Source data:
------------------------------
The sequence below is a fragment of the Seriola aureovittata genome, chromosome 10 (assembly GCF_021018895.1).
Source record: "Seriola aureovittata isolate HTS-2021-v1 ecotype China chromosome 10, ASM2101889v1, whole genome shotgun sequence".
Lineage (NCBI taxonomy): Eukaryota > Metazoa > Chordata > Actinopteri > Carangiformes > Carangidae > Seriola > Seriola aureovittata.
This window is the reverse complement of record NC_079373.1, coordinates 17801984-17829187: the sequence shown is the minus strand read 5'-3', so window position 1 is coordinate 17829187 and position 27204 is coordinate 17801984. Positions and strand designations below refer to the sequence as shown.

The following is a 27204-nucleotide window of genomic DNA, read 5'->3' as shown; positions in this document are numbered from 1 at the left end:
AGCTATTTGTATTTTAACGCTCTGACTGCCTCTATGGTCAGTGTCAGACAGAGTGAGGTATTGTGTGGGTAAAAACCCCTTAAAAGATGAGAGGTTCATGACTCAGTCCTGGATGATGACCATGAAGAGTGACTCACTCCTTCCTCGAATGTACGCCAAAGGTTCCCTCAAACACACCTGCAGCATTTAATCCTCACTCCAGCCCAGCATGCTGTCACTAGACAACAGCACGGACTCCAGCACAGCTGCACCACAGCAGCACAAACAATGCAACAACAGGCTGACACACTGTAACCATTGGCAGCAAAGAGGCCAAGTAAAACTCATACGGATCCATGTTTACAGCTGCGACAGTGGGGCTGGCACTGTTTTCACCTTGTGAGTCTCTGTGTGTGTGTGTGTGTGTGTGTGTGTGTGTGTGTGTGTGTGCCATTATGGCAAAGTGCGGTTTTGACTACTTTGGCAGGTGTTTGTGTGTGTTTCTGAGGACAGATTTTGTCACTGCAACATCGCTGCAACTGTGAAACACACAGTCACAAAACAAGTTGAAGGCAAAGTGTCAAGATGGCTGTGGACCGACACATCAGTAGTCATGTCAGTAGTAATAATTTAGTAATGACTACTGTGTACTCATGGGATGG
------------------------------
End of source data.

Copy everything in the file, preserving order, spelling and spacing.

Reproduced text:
The sequence below is a fragment of the Seriola aureovittata genome, chromosome 10 (assembly GCF_021018895.1).
Source record: "Seriola aureovittata isolate HTS-2021-v1 ecotype China chromosome 10, ASM2101889v1, whole genome shotgun sequence".
Lineage (NCBI taxonomy): Eukaryota > Metazoa > Chordata > Actinopteri > Carangiformes > Carangidae > Seriola > Seriola aureovittata.
This window is the reverse complement of record NC_079373.1, coordinates 17801984-17829187: the sequence shown is the minus strand read 5'-3', so window position 1 is coordinate 17829187 and position 27204 is coordinate 17801984. Positions and strand designations below refer to the sequence as shown.

The following is a 27204-nucleotide window of genomic DNA, read 5'->3' as shown; positions in this document are numbered from 1 at the left end:
AGCTATTTGTATTTTAACGCTCTGACTGCCTCTATGGTCAGTGTCAGACAGAGTGAGGTATTGTGTGGGTAAAAACCCCTTAAAAGATGAGAGGTTCATGACTCAGTCCTGGATGATGACCATGAAGAGTGACTCACTCCTTCCTCGAATGTACGCCAAAGGTTCCCTCAAACACACCTGCAGCATTTAATCCTCACTCCAGCCCAGCATGCTGTCACTAGACAACAGCACGGACTCCAGCACAGCTGCACCACAGCAGCACAAACAATGCAACAACAGGCTGACACACTGTAACCATTGGCAGCAAAGAGGCCAAGTAAAACTCATACGGATCCATGTTTACAGCTGCGACAGTGGGGCTGGCACTGTTTTCACCTTGTGAGTCTCTGTGTGTGTGTGTGTGTGTGTGTGTGTGTGTGTGTGTGTGTGCCATTATGGCAAAGTGCGGTTTTGACTACTTTGGCAGGTGTTTGTGTGTGTTTCTGAGGACAGATTTTGTCACTGCAACATCGCTGCAACTGTGAAACACACAGTCACAAAACAAGTTGAAGGCAAAGTGTCAAGATGGCTGTGGACCGACACATCAGTAGTCATGTCAGTAGTAATAATTTAGTAATGACTACTGTGTACTCATGGGATGG